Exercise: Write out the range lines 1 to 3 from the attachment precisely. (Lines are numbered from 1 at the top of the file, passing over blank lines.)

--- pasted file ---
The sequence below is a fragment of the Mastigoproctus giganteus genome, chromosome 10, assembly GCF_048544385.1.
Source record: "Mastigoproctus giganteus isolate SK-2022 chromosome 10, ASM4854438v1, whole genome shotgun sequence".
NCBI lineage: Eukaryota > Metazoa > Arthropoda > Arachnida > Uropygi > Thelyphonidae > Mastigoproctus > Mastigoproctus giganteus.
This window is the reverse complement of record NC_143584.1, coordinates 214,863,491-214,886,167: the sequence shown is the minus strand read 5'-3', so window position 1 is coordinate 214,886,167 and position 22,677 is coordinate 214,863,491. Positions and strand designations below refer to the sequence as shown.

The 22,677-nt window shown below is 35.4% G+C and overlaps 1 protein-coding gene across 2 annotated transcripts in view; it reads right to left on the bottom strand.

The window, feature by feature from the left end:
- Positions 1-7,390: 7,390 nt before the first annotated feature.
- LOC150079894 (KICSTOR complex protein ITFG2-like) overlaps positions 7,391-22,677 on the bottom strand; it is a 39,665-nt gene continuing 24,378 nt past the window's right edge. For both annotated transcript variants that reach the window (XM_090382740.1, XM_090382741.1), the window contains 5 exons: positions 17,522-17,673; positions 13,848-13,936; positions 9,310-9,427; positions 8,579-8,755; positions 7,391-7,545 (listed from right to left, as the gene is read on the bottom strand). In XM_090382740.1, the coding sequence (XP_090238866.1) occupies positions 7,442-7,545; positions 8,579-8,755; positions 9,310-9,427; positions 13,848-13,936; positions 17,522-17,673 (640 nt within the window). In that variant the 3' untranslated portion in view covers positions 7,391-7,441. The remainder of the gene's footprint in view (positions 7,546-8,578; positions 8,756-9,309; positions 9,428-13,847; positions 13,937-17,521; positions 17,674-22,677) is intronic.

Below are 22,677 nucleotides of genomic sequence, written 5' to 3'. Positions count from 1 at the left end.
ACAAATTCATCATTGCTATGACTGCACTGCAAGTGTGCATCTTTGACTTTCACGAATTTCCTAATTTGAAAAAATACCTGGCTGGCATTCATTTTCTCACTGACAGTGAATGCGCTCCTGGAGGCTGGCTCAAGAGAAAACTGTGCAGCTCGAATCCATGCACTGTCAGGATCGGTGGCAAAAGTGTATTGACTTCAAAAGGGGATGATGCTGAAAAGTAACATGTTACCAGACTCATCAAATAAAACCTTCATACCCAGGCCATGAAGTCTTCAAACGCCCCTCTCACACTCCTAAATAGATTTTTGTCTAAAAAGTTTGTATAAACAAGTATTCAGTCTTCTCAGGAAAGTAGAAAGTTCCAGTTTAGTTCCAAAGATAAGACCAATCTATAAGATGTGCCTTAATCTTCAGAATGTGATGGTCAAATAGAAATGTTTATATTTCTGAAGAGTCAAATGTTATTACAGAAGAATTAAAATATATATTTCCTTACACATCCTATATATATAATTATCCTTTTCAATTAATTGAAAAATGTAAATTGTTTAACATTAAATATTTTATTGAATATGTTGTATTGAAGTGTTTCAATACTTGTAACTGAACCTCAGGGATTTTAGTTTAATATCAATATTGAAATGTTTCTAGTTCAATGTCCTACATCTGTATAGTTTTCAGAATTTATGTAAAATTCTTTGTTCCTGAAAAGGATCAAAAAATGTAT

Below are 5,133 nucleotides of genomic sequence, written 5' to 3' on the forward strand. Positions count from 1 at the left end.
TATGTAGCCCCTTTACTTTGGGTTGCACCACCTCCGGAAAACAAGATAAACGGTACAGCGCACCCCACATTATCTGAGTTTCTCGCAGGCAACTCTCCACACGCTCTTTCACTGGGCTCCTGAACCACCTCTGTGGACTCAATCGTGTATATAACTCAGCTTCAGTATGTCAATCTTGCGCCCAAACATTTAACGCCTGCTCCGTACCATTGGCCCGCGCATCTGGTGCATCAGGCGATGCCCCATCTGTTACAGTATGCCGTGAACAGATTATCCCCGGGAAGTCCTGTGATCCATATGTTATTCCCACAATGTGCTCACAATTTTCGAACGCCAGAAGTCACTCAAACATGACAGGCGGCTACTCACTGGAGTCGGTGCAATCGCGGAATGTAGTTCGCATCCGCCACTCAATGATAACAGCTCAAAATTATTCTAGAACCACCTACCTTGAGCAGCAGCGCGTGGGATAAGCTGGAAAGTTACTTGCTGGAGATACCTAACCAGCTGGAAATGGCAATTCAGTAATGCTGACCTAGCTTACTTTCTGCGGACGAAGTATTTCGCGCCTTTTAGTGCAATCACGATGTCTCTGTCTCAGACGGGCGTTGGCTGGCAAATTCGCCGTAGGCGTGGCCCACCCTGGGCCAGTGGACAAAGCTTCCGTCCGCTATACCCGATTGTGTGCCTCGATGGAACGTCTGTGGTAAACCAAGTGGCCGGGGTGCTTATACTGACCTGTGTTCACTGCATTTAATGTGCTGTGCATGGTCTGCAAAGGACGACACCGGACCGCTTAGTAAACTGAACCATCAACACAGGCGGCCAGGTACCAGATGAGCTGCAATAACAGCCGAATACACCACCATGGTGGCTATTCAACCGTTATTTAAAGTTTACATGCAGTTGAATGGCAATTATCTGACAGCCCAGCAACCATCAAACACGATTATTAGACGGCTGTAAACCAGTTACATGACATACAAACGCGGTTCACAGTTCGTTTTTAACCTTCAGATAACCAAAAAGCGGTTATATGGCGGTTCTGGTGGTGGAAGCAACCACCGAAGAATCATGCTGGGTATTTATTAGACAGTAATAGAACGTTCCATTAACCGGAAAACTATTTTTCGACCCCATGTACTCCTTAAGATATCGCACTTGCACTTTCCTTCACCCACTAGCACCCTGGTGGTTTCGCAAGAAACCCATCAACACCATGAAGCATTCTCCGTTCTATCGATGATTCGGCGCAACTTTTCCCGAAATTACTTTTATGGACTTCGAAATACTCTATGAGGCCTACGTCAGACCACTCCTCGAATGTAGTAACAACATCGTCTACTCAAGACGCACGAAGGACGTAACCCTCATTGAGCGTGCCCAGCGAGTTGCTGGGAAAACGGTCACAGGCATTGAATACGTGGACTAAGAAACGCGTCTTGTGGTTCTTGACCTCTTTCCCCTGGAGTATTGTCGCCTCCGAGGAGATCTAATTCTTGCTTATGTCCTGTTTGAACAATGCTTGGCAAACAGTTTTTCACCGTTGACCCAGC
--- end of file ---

The sequence below is a fragment of the Mastigoproctus giganteus genome, chromosome 10, assembly GCF_048544385.1.
Source record: "Mastigoproctus giganteus isolate SK-2022 chromosome 10, ASM4854438v1, whole genome shotgun sequence".
NCBI lineage: Eukaryota > Metazoa > Arthropoda > Arachnida > Uropygi > Thelyphonidae > Mastigoproctus > Mastigoproctus giganteus.